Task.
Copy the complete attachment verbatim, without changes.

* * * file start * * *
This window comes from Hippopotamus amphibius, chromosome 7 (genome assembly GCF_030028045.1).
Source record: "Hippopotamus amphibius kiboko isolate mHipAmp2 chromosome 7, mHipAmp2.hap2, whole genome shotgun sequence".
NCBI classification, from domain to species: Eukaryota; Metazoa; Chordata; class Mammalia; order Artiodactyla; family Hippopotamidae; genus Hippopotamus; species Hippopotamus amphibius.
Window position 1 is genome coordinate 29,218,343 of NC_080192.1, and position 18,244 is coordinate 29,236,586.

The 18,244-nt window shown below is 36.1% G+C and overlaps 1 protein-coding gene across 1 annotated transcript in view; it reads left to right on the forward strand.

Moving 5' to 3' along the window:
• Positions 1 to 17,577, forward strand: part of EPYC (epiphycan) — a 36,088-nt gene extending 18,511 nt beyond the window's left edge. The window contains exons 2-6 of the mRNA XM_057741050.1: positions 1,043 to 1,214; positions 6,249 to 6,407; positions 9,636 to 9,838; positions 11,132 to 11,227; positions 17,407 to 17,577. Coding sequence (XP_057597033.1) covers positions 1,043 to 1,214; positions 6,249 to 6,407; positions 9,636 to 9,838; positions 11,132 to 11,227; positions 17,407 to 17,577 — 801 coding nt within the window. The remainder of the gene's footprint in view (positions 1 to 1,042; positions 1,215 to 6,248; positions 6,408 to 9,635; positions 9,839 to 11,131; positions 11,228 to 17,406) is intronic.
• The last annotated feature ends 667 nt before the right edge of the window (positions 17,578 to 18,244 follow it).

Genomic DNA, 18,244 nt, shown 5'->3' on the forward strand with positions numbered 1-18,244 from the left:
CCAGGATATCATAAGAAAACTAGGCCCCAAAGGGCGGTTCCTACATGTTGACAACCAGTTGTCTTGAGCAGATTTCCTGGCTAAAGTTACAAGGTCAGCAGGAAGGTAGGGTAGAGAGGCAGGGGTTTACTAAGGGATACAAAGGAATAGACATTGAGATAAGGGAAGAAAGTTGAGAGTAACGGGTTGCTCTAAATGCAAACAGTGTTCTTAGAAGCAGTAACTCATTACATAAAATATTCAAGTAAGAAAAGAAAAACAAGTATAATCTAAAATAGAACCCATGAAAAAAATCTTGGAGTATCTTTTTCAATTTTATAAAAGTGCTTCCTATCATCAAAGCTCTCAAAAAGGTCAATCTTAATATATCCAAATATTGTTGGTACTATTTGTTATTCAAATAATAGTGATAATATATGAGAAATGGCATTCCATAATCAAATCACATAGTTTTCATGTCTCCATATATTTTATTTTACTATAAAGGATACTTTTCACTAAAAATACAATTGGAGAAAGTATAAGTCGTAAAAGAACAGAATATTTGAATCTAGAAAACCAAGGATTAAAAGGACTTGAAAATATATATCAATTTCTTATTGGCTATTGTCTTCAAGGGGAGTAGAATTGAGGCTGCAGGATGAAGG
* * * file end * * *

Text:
This window comes from Hippopotamus amphibius, chromosome 7 (genome assembly GCF_030028045.1).
Source record: "Hippopotamus amphibius kiboko isolate mHipAmp2 chromosome 7, mHipAmp2.hap2, whole genome shotgun sequence".
NCBI classification, from domain to species: Eukaryota; Metazoa; Chordata; class Mammalia; order Artiodactyla; family Hippopotamidae; genus Hippopotamus; species Hippopotamus amphibius.
Window position 1 is genome coordinate 29,218,343 of NC_080192.1, and position 18,244 is coordinate 29,236,586.

The 18,244-nt window shown below is 36.1% G+C and overlaps 1 protein-coding gene across 1 annotated transcript in view; it reads left to right on the forward strand.

Moving 5' to 3' along the window:
• Positions 1 to 17,577, forward strand: part of EPYC (epiphycan) — a 36,088-nt gene extending 18,511 nt beyond the window's left edge. The window contains exons 2-6 of the mRNA XM_057741050.1: positions 1,043 to 1,214; positions 6,249 to 6,407; positions 9,636 to 9,838; positions 11,132 to 11,227; positions 17,407 to 17,577. Coding sequence (XP_057597033.1) covers positions 1,043 to 1,214; positions 6,249 to 6,407; positions 9,636 to 9,838; positions 11,132 to 11,227; positions 17,407 to 17,577 — 801 coding nt within the window. The remainder of the gene's footprint in view (positions 1 to 1,042; positions 1,215 to 6,248; positions 6,408 to 9,635; positions 9,839 to 11,131; positions 11,228 to 17,406) is intronic.
• The last annotated feature ends 667 nt before the right edge of the window (positions 17,578 to 18,244 follow it).

Genomic DNA, 18,244 nt, shown 5'->3' on the forward strand with positions numbered 1-18,244 from the left:
CCAGGATATCATAAGAAAACTAGGCCCCAAAGGGCGGTTCCTACATGTTGACAACCAGTTGTCTTGAGCAGATTTCCTGGCTAAAGTTACAAGGTCAGCAGGAAGGTAGGGTAGAGAGGCAGGGGTTTACTAAGGGATACAAAGGAATAGACATTGAGATAAGGGAAGAAAGTTGAGAGTAACGGGTTGCTCTAAATGCAAACAGTGTTCTTAGAAGCAGTAACTCATTACATAAAATATTCAAGTAAGAAAAGAAAAACAAGTATAATCTAAAATAGAACCCATGAAAAAAATCTTGGAGTATCTTTTTCAATTTTATAAAAGTGCTTCCTATCATCAAAGCTCTCAAAAAGGTCAATCTTAATATATCCAAATATTGTTGGTACTATTTGTTATTCAAATAATAGTGATAATATATGAGAAATGGCATTCCATAATCAAATCACATAGTTTTCATGTCTCCATATATTTTATTTTACTATAAAGGATACTTTTCACTAAAAATACAATTGGAGAAAGTATAAGTCGTAAAAGAACAGAATATTTGAATCTAGAAAACCAAGGATTAAAAGGACTTGAAAATATATATCAATTTCTTATTGGCTATTGTCTTCAAGGGGAGTAGAATTGAGGCTGCAGGATGAAGG